Former Los Angles County Dist. Atty. Jackie Lacey, who received millions of dollars from the police union for her failed reelection campaign, recused herself from investigating the shooting this summer, with the California attorney general’s office agreeing to take over the case in August.
The Police Commission’s administrative decision Tuesday has no bearing on the attorney general’s review, which is ongoing.
Arnoldo Casillas, an attorney for the Hernandez family, said he was happy the commission found McBride at fault, but that Moore’s stance smacked of favoritism.
“There is a very significant appearance of impropriety for the chief to be so lenient with the daughter of a very powerful member of the police protective league,” he said. “He hasn’t spoken just yet in terms of the discipline, but the fact that he found no fault in any of the shooting is incredibly disappointing.”
The commission also voted unanimously, and in line with recommendations from the inspector general and Moore, that the tactics used by McBride’s partner — who did not engage Hernandez — broke department policy. Moore, who will also decide if that officer is punished, said the officer had not met department standards requiring officers to “work together as a team, and work in that team toward resolving risk to themselves and others.”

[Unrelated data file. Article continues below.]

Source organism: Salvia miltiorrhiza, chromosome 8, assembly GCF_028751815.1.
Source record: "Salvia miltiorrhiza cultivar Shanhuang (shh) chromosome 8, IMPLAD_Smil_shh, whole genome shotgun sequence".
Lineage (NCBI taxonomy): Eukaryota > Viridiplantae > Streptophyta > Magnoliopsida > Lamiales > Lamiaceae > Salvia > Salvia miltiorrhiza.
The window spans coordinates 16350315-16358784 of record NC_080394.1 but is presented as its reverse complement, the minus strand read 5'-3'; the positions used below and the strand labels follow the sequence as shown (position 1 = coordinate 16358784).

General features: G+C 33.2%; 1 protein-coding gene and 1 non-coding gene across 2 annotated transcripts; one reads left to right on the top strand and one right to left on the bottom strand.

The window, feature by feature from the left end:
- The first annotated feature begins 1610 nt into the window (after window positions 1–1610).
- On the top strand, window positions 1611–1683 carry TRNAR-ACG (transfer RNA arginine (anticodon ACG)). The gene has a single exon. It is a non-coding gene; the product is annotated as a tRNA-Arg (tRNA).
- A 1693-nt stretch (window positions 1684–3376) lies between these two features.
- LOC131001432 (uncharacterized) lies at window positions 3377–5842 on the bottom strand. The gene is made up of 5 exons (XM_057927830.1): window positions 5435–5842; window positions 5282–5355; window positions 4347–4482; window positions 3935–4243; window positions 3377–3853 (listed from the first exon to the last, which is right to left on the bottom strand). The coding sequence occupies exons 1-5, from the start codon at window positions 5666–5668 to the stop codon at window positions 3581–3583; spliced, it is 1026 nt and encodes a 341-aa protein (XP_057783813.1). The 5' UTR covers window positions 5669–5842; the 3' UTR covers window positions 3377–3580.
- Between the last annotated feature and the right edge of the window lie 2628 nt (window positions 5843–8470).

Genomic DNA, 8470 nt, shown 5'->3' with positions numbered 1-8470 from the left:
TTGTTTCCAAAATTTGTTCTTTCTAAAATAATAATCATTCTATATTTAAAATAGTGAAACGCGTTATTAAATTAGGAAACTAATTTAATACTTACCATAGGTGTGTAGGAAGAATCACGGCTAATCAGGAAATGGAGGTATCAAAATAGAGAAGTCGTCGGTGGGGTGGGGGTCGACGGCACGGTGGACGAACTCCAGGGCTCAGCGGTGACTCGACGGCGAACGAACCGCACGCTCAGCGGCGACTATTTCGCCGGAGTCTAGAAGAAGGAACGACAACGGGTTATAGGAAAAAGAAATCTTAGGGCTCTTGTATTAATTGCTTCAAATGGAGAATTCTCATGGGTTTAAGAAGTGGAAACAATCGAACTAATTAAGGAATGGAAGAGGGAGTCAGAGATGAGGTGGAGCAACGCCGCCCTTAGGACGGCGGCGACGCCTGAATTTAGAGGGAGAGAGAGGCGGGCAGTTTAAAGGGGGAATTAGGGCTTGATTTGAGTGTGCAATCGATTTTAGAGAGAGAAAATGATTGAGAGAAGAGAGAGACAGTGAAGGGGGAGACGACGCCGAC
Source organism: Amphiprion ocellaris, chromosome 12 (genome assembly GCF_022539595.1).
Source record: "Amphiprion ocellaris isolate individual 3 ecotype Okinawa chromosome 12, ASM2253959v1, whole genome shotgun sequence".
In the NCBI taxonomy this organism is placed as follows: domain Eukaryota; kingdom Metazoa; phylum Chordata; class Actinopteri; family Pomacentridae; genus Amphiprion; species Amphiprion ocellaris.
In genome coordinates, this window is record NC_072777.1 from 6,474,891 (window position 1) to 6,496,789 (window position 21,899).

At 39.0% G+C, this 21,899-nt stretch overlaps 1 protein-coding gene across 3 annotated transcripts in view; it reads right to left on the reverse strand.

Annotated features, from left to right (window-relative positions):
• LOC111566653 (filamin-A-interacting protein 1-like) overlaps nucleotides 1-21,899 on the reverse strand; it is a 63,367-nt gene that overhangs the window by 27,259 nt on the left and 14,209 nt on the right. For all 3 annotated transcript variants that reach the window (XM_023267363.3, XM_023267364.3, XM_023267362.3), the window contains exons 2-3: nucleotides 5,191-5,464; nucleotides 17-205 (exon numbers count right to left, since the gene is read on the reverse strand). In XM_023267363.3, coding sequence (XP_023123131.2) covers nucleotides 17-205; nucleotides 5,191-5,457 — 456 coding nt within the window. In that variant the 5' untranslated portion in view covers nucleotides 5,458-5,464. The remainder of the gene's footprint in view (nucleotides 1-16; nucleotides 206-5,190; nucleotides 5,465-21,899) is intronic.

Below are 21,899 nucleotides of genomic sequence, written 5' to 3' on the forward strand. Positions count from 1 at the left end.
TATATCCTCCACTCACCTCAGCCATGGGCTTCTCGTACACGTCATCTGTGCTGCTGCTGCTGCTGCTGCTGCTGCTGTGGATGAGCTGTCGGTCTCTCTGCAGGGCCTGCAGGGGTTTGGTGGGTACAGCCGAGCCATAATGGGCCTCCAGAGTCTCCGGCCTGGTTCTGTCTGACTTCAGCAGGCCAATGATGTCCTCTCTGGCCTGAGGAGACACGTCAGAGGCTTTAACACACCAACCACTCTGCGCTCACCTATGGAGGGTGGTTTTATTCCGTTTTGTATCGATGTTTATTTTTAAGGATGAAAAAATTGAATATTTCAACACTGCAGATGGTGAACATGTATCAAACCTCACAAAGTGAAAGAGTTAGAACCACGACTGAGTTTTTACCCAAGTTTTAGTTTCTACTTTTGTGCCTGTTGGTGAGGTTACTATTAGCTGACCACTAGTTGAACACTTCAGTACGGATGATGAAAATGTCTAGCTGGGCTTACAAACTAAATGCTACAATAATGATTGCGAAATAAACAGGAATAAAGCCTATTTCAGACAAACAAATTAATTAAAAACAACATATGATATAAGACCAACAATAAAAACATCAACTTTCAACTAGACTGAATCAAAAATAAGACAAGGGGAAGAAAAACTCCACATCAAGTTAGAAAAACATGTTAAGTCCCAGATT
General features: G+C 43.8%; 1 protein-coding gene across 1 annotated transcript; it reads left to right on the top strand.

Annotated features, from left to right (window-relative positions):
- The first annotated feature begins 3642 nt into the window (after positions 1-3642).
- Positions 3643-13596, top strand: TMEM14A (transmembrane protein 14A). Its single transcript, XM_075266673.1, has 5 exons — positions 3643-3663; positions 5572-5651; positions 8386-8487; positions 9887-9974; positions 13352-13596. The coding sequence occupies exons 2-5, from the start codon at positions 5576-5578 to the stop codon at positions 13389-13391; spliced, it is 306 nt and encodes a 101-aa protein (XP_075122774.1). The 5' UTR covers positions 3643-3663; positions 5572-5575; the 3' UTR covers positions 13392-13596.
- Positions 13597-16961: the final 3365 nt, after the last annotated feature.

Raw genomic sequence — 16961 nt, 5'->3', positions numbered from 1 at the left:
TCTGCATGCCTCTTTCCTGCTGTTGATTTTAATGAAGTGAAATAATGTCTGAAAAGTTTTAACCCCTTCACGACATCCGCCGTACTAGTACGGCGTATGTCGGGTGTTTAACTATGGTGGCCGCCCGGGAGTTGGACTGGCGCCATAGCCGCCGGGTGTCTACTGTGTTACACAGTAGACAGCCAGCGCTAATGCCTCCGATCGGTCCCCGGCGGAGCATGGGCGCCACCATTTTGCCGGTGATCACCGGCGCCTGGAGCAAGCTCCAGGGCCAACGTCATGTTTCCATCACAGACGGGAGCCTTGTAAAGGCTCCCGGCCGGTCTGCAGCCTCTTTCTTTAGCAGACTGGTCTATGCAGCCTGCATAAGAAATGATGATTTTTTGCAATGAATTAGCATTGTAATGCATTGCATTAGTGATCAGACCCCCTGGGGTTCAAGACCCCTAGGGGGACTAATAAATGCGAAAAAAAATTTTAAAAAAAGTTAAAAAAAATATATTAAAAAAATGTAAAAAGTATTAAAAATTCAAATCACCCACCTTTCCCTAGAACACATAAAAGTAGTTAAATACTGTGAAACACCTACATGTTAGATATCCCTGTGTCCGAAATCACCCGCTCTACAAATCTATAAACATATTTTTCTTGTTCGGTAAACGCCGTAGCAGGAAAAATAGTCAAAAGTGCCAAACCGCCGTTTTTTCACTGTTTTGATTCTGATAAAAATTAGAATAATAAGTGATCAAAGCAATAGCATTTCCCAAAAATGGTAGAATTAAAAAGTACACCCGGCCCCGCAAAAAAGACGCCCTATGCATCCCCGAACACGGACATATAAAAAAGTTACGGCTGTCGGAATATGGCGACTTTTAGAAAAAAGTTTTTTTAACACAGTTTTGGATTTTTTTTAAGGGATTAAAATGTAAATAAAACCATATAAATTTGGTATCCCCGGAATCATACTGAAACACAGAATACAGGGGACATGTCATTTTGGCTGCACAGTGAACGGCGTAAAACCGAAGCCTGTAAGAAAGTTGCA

McBride had asked her partner about the availability of less-lethal weapons to halt Hernandez’s advancing toward her but never obtained them prior to the shooting. McBride fired six times, striking Hernandez each time. According to a report released in the case Tuesday, McBride told investigators she was concerned about the safety of bystanders in the area, and felt Hernandez was determined to harm someone.
Experts in police shootings have largely defended McBride’s first shots but have been split on the latter ones. Activists, meanwhile, have denounced the shooting for months, joining the Hernandez family in calling for McBride to be prosecuted for murder. They’ve focused in part on a finding by the coroner that it was the final shots that killed Hernandez, and have argued that McBride should have sought to deescalate the situation from the start.
It is rare for the commission to find an officer broke policy in a fatal shooting, and even more so when the police chief recommends clearing the officer.